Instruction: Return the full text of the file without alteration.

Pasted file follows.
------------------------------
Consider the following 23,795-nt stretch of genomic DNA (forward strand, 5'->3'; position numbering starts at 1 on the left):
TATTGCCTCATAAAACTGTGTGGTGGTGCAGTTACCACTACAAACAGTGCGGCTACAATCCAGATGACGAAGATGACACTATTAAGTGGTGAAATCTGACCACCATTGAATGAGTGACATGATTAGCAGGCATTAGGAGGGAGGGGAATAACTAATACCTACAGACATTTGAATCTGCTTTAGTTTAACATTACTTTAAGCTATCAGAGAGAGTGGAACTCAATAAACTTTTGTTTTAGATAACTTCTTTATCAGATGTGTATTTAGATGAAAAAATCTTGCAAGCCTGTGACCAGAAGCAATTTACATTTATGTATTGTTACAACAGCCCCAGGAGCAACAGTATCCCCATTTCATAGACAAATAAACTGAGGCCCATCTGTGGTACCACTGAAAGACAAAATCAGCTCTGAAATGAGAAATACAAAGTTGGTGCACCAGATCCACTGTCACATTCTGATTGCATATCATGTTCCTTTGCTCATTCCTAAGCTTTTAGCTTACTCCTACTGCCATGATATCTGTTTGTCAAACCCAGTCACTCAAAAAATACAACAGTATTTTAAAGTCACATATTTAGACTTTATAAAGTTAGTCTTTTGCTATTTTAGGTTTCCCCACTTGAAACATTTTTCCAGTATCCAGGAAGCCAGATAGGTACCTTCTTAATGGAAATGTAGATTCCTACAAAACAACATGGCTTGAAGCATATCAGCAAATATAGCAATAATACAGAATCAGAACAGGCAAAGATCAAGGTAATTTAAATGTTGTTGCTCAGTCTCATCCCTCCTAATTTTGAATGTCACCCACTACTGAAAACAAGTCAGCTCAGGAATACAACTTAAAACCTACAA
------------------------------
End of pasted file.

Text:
Consider the following 23,795-nt stretch of genomic DNA (forward strand, 5'->3'; position numbering starts at 1 on the left):
TATTGCCTCATAAAACTGTGTGGTGGTGCAGTTACCACTACAAACAGTGCGGCTACAATCCAGATGACGAAGATGACACTATTAAGTGGTGAAATCTGACCACCATTGAATGAGTGACATGATTAGCAGGCATTAGGAGGGAGGGGAATAACTAATACCTACAGACATTTGAATCTGCTTTAGTTTAACATTACTTTAAGCTATCAGAGAGAGTGGAACTCAATAAACTTTTGTTTTAGATAACTTCTTTATCAGATGTGTATTTAGATGAAAAAATCTTGCAAGCCTGTGACCAGAAGCAATTTACATTTATGTATTGTTACAACAGCCCCAGGAGCAACAGTATCCCCATTTCATAGACAAATAAACTGAGGCCCATCTGTGGTACCACTGAAAGACAAAATCAGCTCTGAAATGAGAAATACAAAGTTGGTGCACCAGATCCACTGTCACATTCTGATTGCATATCATGTTCCTTTGCTCATTCCTAAGCTTTTAGCTTACTCCTACTGCCATGATATCTGTTTGTCAAACCCAGTCACTCAAAAAATACAACAGTATTTTAAAGTCACATATTTAGACTTTATAAAGTTAGTCTTTTGCTATTTTAGGTTTCCCCACTTGAAACATTTTTCCAGTATCCAGGAAGCCAGATAGGTACCTTCTTAATGGAAATGTAGATTCCTACAAAACAACATGGCTTGAAGCATATCAGCAAATATAGCAATAATACAGAATCAGAACAGGCAAAGATCAAGGTAATTTAAATGTTGTTGCTCAGTCTCATCCCTCCTAATTTTGAATGTCACCCACTACTGAAAACAAGTCAGCTCAGGAATACAACTTAAAACCTACAA